The Use of Recovery Strategies Among Participants of the BUPA Great North Run: A Cross-Sectional Survey

in Journal of Sport Rehabilitation
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To investigate half-marathon runners’ frequency of use of recovery strategies, perceptions regarding the most beneficial recovery strategy, and reasons for using recovery strategies.


Cross-sectional survey.


186 participants of the 13.1 mile BUPA Great North Run 2013.


A questionnaire was developed which required participants to indicate how frequently they used 12 different recovery strategies, identify which recovery strategy they believed to be most beneficial, and rank 6 reasons for using recovery strategies in order of importance. Data were analyzed using a Friedman nonparametric ANOVA and additional nonparametric tests.


All participants used recovery strategies. Stretching was the most commonly used recovery strategy (P < .001), whereas the use of nutritional supplements was the most commonly selected most beneficial recovery strategy. More than 50% of respondents indicated that they never used strategies such as kinesio tape (80%), hydrotherapy (78%), or ice baths (71%). A significant difference was observed between reasons for using recovery strategy (χ2 (5) = 292.29, P < .001). Reducing muscle tightness (rank 4.87) and reducing injury (rank 4.35) were the most frequently chosen most important reasons for using recovery strategies. Minor sex and age differences in the responses were identified.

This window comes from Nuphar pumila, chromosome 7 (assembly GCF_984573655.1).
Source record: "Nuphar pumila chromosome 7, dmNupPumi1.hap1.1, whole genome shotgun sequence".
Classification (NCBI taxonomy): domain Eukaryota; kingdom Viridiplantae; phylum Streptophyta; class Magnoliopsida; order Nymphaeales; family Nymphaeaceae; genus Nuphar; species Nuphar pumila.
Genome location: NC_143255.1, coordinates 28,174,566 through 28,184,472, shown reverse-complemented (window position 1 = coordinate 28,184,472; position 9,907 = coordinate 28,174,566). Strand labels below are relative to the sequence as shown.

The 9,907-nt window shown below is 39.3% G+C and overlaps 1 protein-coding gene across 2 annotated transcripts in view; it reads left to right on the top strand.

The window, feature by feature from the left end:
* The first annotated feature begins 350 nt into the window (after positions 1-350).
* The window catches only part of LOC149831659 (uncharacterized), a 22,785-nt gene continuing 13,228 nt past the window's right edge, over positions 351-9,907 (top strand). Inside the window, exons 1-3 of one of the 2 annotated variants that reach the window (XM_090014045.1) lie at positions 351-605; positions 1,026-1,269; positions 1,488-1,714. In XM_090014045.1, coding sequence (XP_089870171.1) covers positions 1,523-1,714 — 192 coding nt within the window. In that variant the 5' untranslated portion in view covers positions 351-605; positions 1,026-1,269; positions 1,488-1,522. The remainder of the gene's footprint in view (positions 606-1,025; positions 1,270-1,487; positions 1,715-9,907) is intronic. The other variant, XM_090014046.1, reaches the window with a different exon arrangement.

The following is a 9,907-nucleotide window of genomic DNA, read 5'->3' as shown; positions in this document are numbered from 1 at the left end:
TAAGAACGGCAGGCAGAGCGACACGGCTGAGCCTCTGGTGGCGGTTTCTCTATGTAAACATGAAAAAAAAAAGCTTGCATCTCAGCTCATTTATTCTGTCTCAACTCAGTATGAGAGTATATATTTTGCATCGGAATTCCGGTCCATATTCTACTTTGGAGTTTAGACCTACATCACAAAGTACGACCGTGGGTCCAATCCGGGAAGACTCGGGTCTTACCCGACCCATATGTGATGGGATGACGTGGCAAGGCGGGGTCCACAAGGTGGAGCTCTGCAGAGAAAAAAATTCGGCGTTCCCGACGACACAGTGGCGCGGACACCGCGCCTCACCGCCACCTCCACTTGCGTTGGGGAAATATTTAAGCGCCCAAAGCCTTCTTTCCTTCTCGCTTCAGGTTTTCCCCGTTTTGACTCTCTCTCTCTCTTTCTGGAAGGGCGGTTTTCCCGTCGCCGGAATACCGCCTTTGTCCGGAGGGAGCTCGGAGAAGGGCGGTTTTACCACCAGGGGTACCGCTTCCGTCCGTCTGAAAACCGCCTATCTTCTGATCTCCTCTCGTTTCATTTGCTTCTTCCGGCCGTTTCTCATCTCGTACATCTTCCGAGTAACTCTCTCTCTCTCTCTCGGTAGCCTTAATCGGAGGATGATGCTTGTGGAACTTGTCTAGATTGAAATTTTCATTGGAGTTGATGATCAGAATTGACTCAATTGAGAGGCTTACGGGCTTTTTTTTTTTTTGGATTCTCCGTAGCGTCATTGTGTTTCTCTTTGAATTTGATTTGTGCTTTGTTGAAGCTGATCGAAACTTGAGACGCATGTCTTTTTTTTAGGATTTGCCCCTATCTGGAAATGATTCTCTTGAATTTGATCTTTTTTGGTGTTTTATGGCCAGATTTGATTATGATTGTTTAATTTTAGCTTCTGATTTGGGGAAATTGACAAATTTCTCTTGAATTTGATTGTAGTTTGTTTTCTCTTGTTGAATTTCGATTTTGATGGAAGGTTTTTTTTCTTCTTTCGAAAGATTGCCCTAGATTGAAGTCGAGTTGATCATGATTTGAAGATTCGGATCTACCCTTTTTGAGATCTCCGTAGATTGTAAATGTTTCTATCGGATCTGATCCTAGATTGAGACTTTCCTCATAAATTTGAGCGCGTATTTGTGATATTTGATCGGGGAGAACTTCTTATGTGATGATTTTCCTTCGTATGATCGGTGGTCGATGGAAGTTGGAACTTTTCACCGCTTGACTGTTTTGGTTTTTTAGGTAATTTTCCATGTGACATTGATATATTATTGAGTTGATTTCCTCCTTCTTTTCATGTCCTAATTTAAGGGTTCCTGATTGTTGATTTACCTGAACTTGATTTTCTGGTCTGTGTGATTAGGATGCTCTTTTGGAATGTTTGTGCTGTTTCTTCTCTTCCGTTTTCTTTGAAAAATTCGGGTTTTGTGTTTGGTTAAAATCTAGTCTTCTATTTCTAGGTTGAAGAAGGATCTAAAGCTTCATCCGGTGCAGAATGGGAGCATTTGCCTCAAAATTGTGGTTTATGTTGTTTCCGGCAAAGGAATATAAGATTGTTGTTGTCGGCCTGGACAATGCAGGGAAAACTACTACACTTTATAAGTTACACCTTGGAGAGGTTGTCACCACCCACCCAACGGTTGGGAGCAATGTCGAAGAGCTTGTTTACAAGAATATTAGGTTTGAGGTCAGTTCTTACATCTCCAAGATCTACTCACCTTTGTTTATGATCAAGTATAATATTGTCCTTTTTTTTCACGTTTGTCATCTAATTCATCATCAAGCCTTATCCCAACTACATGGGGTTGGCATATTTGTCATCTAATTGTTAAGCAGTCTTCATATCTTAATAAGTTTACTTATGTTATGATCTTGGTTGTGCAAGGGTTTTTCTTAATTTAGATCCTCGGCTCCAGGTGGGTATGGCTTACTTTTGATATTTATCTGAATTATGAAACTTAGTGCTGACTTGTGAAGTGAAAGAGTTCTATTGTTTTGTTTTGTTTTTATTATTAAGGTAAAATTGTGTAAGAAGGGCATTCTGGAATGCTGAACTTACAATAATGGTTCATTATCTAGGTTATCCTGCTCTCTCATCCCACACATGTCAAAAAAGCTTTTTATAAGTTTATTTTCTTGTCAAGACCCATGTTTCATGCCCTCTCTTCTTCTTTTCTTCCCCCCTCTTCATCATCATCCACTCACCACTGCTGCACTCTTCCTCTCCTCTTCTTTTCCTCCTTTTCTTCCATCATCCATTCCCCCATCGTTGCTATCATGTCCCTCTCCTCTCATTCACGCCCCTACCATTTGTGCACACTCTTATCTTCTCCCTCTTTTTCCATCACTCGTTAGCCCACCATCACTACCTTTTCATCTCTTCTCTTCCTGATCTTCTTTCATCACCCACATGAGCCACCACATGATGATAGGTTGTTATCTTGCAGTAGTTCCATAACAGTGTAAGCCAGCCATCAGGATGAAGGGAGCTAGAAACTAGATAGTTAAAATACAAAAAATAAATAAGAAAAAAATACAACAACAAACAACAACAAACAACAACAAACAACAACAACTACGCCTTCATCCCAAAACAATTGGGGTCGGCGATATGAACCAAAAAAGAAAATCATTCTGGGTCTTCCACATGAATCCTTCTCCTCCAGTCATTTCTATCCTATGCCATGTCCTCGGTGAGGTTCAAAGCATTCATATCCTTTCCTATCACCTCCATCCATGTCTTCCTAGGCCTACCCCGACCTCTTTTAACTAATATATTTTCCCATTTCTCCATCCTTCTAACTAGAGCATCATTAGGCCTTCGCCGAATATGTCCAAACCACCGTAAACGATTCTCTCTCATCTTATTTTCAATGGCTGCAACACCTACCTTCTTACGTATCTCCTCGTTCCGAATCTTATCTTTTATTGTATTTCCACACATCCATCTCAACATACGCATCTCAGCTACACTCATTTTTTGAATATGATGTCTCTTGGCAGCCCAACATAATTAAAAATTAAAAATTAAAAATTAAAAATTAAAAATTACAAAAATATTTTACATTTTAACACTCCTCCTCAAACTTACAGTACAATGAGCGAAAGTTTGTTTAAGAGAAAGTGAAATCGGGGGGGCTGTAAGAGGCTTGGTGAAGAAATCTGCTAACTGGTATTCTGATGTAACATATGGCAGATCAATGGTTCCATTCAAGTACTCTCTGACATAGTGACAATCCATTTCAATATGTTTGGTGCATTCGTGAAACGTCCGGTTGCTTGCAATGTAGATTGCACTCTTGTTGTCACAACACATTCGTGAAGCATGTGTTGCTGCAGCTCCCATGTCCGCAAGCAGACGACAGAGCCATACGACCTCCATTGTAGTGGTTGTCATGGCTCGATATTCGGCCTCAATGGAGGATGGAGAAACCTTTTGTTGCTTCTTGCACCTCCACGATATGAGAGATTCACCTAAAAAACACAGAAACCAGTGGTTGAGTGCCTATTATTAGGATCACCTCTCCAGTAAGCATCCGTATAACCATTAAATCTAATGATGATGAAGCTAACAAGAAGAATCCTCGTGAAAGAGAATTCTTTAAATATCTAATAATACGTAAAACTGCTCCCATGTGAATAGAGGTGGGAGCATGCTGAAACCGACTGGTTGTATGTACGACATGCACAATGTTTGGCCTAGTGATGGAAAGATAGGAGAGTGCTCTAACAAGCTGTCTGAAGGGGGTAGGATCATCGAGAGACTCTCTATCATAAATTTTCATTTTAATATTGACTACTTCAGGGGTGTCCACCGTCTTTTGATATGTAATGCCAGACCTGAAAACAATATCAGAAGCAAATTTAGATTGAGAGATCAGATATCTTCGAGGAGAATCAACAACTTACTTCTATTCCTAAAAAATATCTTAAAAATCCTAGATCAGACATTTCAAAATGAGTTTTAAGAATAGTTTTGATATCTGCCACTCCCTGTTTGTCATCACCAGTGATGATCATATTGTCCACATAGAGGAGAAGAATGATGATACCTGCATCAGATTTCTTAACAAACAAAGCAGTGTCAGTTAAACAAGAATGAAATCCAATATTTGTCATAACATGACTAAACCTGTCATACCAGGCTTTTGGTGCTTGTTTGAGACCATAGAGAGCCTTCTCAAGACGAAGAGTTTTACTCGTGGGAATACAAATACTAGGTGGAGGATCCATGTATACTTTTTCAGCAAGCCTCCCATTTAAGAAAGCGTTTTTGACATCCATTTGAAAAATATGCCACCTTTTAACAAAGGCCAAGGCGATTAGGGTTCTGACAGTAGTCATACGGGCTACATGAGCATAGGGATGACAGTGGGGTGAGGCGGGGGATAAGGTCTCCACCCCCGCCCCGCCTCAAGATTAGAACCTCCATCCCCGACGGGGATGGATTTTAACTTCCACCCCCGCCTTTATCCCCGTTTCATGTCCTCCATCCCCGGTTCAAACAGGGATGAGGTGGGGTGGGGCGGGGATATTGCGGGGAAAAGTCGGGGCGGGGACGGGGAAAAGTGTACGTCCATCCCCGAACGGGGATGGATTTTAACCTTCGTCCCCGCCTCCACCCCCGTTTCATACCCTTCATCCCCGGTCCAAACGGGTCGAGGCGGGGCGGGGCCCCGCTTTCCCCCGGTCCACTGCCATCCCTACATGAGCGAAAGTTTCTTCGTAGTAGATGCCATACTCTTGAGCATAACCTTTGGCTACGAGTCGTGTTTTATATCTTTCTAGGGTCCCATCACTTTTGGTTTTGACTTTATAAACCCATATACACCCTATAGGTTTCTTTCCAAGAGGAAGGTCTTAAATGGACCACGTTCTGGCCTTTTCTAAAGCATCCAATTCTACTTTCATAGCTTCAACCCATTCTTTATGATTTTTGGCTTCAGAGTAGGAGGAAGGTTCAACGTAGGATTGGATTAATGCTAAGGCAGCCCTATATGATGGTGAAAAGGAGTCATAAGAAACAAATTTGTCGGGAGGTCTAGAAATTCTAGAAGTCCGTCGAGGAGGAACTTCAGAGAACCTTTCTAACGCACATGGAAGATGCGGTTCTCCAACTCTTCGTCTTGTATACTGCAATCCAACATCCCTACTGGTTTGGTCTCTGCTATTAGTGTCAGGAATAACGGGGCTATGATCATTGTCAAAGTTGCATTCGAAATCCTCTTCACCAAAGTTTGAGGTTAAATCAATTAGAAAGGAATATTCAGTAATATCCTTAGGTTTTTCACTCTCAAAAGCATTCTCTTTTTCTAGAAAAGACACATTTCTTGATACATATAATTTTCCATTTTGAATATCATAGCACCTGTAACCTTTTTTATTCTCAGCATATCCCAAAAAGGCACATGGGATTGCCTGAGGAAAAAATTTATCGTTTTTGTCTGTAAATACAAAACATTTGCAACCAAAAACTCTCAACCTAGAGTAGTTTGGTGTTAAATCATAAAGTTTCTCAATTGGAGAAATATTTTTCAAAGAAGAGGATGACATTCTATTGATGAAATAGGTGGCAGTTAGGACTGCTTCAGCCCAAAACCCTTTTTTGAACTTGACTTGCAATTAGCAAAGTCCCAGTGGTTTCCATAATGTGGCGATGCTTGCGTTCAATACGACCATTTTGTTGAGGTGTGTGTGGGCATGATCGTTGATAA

Recovery strategy usage appears to be widespread among half-marathon runners; however, disparities exist between the frequency of use and perceived effectiveness of different recovery strategies. Further research in this area is needed to facilitate the development of recovery strategy guidelines which are both evidence-based and practically relevant.

S Shaw and T Shaw are with the School of Sport and Exercise, The University of Gloucestershire, Oxstalls Campus, United Kingdom. T Smith and Nevill are with the Institute of Sport, Faculty of Education, Health, & Wellbeing, University of Wolverhampton, United Kingdom. Alexanders is with the School of Health and Social Care, Teesside University, United Kingdom. L Smith is with the Dept of Sport, Health, and Sciences, The University of Hull, United Kingdom. Anderson is with the Physiotherapy Dept, Leeds Teaching Hospitals NHS Trust, United Kingdom.

S Shaw ( is corresponding author.